The investment landscape is changing rapidly as the Covid-19 storm has largely passed over us. As with most storms, there is turbulence and squalls which follow before things settle into a new rhythm. Metaphorically this is exactly what has happened within global markets. We now look forwards to ascertain what the conditions are likely to offer us all as the post-Covid environment emerges.
The first observation is that Covid-19 will not disappear altogether, rather populations and economies will learn to live with the virus in our midst at lower levels and increasingly controlled by vaccines. Consequences are clearly for a more digital and environmentally friendly tomorrow. Meantime we have a series of economic and political hurdles to navigate. Let’s start with inflation - Our higher for longer narrative is playing out and the next few months will continue to see headline figures rise as the effects of the supply chain disruption continue to impact along with higher energy prices. We continue to keep a close eye on wage rates, which have been trending higher and are the key to whether inflation becomes more engrained longer term. For now, it looks like the headline figures after peaking in early 2022 should begin to subside during the second quarter as some of the year-on-year comparison effects drop out of the data.
Linked with economic robustness and inflation is monetary policy and so-called quantitative easing. Several central banks around the world have already responded to rising inflation and edged-up rates. In the UK the pressures are certainly rising for the Bank of England to follow suit. Of course, interest rates cannot and should not remain at emergency levels forever, despite an economic recovery. In Europe, the ECB have announced an end to its emergency liquidity programme called PEPP during the second quarter 2022. Likewise in the United States, the Federal Reserve is now widely expected to begin tapering-back soon. These withdrawals of economic adrenalin will be gradual but will be delivered by larger central banks with some synchronicity as set out here in previous updates.
The US economy continued to offer positive surprises during the month. Whilst inflation remains a feature, the 5-year breakeven figure of 2.92%* is lower than others. Unemployment remains sticky at 4.8%, * a higher level than when the pandemic hit. This feature may possibly persuade the Federal Reserve to delay tapering a little while longer. The 3rd quarter earnings season is important as many of the inflationary base effects have dropped out. With some notable exceptions such as Facebook and Amazon, the results have been robust and positive. Key market indices including the Dow, S&P500, and Nasdaq have posted new all-time highs. This market rebound from the correction of previous weeks has been a welcome development. The ongoing stimulus of corporate buybacks of issued stock remains a trend in the US which helps to keep prices higher. In Congress, President Biden seeks permission for the debt ceiling to be raised. This is an emotive political debate between Republicans and Democrats which as a rule is allowed to push a decision to the last moment. We see the same issues this time although relative party-political positioning is even more entrenched than before and there is a volatility risk to equity markets unless the debate can be controlled and passed.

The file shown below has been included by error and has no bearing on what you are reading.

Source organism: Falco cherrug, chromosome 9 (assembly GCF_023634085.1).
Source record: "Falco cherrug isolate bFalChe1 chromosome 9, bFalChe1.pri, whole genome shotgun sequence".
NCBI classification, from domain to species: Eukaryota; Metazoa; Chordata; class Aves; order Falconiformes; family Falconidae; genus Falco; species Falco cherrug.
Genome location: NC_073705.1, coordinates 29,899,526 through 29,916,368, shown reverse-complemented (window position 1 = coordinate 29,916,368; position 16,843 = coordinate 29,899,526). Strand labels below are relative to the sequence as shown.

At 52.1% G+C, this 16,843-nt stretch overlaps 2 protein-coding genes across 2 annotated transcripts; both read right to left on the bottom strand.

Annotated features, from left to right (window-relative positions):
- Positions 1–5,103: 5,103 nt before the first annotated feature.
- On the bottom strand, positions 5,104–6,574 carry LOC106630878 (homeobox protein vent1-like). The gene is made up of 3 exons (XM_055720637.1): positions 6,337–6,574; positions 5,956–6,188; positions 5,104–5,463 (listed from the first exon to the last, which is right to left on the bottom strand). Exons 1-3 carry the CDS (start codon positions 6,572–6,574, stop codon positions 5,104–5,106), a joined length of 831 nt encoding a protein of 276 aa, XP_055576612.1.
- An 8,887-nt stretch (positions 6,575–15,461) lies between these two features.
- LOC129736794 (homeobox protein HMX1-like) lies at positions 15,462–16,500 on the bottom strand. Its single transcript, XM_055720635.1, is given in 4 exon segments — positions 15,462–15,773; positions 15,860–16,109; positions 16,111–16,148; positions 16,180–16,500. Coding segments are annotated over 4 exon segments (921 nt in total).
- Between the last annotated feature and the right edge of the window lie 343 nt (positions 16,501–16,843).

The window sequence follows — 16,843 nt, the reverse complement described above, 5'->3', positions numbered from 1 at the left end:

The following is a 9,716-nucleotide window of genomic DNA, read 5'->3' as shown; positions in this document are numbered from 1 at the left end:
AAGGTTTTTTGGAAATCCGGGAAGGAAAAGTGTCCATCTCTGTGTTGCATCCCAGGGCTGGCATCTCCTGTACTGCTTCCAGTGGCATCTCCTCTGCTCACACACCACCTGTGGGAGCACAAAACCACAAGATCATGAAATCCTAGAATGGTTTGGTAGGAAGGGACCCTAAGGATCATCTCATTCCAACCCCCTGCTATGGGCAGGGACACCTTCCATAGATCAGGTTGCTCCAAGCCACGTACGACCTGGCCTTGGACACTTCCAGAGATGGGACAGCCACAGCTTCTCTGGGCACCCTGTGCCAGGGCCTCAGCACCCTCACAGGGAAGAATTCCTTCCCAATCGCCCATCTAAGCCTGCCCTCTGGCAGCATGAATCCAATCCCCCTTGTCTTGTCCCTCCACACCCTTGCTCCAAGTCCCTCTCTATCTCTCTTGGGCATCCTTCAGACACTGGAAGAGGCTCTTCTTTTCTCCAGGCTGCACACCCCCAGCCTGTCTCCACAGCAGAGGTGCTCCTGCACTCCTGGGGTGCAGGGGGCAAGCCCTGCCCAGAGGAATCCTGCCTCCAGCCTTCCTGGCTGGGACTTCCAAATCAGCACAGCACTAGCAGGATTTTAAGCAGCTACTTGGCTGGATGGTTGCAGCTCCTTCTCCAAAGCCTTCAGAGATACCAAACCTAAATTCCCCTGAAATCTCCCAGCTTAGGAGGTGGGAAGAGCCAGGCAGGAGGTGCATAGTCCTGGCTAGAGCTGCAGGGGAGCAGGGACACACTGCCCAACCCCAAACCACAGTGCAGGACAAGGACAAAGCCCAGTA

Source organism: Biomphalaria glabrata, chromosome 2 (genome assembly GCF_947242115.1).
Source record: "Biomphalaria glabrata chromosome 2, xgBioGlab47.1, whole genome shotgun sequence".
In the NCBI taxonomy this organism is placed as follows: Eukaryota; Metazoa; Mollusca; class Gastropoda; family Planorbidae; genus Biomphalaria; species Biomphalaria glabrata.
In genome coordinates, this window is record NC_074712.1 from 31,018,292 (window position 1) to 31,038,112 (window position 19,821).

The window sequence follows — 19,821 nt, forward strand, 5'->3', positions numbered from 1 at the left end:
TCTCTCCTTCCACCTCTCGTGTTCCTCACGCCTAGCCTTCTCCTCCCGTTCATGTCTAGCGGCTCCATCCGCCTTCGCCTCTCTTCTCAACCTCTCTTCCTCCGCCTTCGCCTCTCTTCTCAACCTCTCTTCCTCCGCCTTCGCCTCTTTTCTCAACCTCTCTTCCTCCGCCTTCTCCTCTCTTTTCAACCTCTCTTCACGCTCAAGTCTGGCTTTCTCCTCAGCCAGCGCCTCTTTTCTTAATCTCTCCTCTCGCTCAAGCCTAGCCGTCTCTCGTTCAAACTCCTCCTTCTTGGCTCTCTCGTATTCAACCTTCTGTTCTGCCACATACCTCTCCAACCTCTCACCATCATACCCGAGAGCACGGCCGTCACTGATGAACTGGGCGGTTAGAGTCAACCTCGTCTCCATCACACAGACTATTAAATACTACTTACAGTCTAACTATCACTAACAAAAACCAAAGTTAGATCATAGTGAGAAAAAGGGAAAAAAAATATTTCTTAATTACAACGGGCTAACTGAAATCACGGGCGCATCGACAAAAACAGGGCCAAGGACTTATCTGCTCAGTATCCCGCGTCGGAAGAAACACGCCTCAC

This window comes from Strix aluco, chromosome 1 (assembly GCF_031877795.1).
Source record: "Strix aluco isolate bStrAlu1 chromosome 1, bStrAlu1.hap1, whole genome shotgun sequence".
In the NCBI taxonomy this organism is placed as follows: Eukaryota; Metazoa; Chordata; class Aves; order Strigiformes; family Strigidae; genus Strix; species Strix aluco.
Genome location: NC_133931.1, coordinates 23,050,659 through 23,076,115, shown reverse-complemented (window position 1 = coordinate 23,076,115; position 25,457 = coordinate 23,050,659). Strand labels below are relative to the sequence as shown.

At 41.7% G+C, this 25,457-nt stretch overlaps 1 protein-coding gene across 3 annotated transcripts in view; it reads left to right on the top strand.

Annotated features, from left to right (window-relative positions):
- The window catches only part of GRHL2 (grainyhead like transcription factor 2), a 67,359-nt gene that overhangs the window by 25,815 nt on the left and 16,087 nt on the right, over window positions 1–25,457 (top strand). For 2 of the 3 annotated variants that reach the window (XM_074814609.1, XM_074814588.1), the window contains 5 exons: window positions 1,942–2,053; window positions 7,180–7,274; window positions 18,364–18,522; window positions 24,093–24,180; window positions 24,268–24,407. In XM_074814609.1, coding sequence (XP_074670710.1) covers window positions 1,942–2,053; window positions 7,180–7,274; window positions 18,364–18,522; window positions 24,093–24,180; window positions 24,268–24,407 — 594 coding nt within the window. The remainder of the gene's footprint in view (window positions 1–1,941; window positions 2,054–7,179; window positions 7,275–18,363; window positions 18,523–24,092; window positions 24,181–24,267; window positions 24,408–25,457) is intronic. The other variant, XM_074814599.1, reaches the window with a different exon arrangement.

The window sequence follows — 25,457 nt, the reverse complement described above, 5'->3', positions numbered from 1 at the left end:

*Source: FRED Economic Data Date 29.10.2021
One important development during the recent past has been the flattening of the yield curve towards the longer end. This points to a slower economic expansion than has been the case in the recent Covid recovery phase. This is entirely understandable and demonstrates markets anticipating some monetary tightening. US economic growth was reported materially lower last week and whilst US GDP is often revised upwards later the trend of slower growth in clear. In the world’s second-largest economy, China showed signs of further weakness in October as power shortages and surging commodity prices weighed on manufacturing, while strict Covid controls put a brake on spending. A slowing economy witnessing some strong inflationary pressure stimulates talk of “stagflation”.
The Chinese authorities have sought to control levels of “hedonistic wealth” particularly in the technology sector by enforcing restrictions and access to online gaming and other fast-growth sectors which are shaping attitudes and behaviours of the populous. In a quote close to that of Karl Marx, the Chinese authorities referred to online gaming as “spiritual opium” and “opium of the mind”. Chinese technology stocks have lost significant value. The Chinese property sector makes up around 25% of GDP* and one of the larger developers, Evergrande is experiencing financial difficulties associated with its huge $330bn debts*. Defaults have impacted the Chinese high-yield markets. We see the Evergrande issue impacting Chinese and to an extent Emerging Markets only, but higher risk investors will have felt some impact. We are monitoring the situation closely.
At the portfolio level, we raised cash weightings higher across the range before markets corrected and we are pleased with the relatively defensive positioning during market volatility. We will review the cash positioning again once the forthcoming US debt ceiling debate has been resolved.
Looking out from here, valuations point to more room for the European equity markets (including the UK, which is one of the cheapest relatively) to move ahead over the next 12-24 months. Expect US equities, likely to be driven mainly by earning growth to continue expansion. Pointers are still positive with 4th quarter 2021 earnings growth currently indicated by Factset to be around 20% year-on-year, * but clearly with little room for disappointment.
*Source: FACTSET Data Date 29.10.2021
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Written by the Alpha Beta Investment Team